about alternative ways that he could have handled conflict.
Expect denial from the child if you ask him to own up
to his behavior when he is upset and angry. Children,
like the rest of us, are not rational creatures when
angry. Anger throws reason out of the window. The research
shows that cognitive distortions such as minimizing,
justifying or rationalizing their destructive behavior
has been associated with individuals with antisocial
behavior. Their pain is so great and their defenses
so practiced that they cannot see their own part in
Do not set up a situation of threat where the child
will feel the need to go into his defenses. Give him
a cool down period before talking to him. Give him a
choice of the place where he wants to cooling down.
Giving the child choices helps him to feel respect and
helps him to be part of figuring out solutions. Imperatives
given in a loud voice will cause him to shut down and
be unavailable to your correction.
Angry children most likely have been hurt by others.
They feel shame about being weak inside and turn around
and victimize others. Your modeling firmness and fairness
to the child will increase the likelihood that he will
choose better ways of acting in the future. Scolding
and shaming the child will only cause him to dislike
himself even more resulting in a cycle of aggressive
behavior. Helping the child save face and reduce the
shame that he feels at being caught is part of getting
him to understand and change his behavior.
Negative labels (bully, impossible, bad, mean, etc.)
make the child feel shameful and cause him to put up
his defenses to shut out what you say. He will feel
bad enough just being found out. The child who is labeled
often internalizes what is being said about him in a
negative way. Talk about poor choices of behavior that
can be changed with understanding and practice. Talk
about the child's actions that are hurtful to others.
The child can take responsibility for behavior; he cannot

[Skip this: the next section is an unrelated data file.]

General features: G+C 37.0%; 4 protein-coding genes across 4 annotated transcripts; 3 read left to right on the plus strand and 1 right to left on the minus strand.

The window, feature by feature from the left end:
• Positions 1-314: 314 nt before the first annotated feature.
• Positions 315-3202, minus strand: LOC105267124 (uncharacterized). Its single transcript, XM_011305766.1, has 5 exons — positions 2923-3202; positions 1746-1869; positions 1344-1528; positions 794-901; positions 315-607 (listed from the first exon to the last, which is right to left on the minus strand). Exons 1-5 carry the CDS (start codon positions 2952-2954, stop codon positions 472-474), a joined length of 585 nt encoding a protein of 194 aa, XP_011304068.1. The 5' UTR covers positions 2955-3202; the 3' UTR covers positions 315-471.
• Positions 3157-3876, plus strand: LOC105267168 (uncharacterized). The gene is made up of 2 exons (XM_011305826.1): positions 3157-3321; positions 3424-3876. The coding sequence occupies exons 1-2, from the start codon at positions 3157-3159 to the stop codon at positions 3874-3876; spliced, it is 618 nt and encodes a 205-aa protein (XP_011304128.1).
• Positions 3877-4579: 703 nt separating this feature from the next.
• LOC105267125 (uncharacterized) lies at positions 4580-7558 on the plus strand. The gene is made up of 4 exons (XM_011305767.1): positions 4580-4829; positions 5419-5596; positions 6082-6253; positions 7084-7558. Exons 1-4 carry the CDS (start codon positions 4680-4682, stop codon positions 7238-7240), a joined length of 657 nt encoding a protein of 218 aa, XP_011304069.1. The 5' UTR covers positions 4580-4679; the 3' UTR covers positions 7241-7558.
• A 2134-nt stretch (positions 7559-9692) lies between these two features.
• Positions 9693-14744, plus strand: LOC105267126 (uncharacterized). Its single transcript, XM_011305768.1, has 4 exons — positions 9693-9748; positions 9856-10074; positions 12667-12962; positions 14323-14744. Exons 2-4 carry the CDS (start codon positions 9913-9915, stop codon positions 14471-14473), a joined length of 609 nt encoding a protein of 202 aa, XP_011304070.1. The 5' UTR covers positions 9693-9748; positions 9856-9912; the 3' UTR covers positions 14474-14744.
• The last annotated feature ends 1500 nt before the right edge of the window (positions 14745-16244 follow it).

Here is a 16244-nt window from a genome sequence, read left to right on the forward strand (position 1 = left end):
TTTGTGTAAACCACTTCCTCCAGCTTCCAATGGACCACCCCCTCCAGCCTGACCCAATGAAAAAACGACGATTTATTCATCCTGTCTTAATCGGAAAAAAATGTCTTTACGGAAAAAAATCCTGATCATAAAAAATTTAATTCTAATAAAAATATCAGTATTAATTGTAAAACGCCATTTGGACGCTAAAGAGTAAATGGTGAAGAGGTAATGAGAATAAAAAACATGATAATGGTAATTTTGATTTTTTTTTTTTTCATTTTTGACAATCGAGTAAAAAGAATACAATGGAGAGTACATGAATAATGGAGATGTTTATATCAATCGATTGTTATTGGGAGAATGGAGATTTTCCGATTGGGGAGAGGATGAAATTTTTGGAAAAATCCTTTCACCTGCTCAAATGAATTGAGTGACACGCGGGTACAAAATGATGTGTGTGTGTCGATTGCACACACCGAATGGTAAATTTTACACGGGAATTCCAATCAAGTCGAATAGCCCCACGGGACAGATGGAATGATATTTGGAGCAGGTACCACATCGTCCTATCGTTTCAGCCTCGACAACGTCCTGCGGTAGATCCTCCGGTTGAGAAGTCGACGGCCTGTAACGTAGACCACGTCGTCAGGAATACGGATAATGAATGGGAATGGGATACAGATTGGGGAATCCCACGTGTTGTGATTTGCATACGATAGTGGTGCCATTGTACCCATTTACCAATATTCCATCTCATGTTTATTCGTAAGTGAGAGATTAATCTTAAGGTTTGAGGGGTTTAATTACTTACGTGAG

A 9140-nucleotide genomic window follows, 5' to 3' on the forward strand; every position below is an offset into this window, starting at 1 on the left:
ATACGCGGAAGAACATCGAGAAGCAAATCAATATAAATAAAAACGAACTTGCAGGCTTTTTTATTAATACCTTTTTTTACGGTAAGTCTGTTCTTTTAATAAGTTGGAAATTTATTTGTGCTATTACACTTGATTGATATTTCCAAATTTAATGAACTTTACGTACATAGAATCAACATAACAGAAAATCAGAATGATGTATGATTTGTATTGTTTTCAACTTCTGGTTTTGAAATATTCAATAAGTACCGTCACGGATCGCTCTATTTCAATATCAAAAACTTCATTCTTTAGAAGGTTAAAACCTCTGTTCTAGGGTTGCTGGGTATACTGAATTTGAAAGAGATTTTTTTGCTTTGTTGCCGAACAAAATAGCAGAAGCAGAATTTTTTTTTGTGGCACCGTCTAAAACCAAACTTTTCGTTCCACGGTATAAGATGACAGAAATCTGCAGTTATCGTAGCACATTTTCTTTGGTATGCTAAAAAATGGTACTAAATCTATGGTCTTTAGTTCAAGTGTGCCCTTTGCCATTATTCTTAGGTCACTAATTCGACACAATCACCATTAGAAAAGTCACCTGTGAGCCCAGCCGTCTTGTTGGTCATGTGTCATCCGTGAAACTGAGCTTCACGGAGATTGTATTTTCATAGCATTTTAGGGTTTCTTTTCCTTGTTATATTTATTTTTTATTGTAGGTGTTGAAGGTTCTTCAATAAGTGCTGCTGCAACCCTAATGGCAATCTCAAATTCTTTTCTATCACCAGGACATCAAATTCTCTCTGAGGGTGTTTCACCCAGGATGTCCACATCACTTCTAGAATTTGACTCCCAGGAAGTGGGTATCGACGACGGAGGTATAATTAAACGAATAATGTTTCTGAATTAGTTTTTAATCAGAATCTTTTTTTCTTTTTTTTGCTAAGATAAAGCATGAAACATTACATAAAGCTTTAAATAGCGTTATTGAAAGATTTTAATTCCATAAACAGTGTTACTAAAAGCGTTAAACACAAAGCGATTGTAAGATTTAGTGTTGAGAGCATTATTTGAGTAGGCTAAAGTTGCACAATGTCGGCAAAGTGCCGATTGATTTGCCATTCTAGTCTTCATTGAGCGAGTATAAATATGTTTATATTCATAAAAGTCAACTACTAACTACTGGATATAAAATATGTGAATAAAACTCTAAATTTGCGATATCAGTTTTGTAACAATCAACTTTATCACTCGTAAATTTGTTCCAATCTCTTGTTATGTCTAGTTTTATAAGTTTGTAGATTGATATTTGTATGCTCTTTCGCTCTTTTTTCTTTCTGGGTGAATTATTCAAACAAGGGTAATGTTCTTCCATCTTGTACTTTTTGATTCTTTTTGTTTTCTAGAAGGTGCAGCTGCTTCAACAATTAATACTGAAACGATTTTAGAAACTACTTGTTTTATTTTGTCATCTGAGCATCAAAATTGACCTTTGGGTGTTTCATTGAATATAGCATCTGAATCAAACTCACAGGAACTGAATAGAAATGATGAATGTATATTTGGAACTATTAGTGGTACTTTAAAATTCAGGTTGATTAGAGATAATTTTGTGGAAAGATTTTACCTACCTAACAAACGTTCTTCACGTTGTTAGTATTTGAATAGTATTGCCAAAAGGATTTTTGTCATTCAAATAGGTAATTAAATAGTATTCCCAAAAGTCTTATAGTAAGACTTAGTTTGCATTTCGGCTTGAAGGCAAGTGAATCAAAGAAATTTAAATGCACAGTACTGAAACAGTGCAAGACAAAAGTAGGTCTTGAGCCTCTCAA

change a label that more than likely will turn into
a self-fulfilling prophecy.
Recognize the child's ability to change his own behavior.
Discuss the things that he does which cause other people
to refuse to be his friend (when true) or the things
that he does that are not respectful to others. Tell
the child that he may feel bad, but that he is not a
bad kid. He just hasn't learned the rules to take care
of himself in healthy ways. This takes the focus away
from internal character attributes that can't be changed
and puts the emphasis on learning. Emphasize that he
just has some learning to do to take care of himself.
Tell him that you are here to help him learn the skills
of getting along with others.
Have the child review rules for getting along with each
other and treating people with respect. Ask him to make
a value judgment on a specific behavior, asking him
"Was that a good thing to do?" If he responds
with a rationalization regarding what the other person
did to him, tell him that he is always responsible for
his actions no matter what was done to him. Remind the
child that choosing to use his words and talk about
what upsets him is always the best choice. This type
of processing after misbehavior helps the child make
better decisions for next time.
Error Correction: "I Can Feel Good About Making
the Wrong Right"
There need be no blame if each person takes responsibility
for his own actions and takes steps to correct the situation
so it does not happen again. Error correction teaches
self-responsibility. Review the rationale about mistakes
being okay if you learn from them. This is the concept
of error correctionif you make an error, correct it.
That is why pencils have erasers. That is why we have
word processing programs for computers with delete buttons.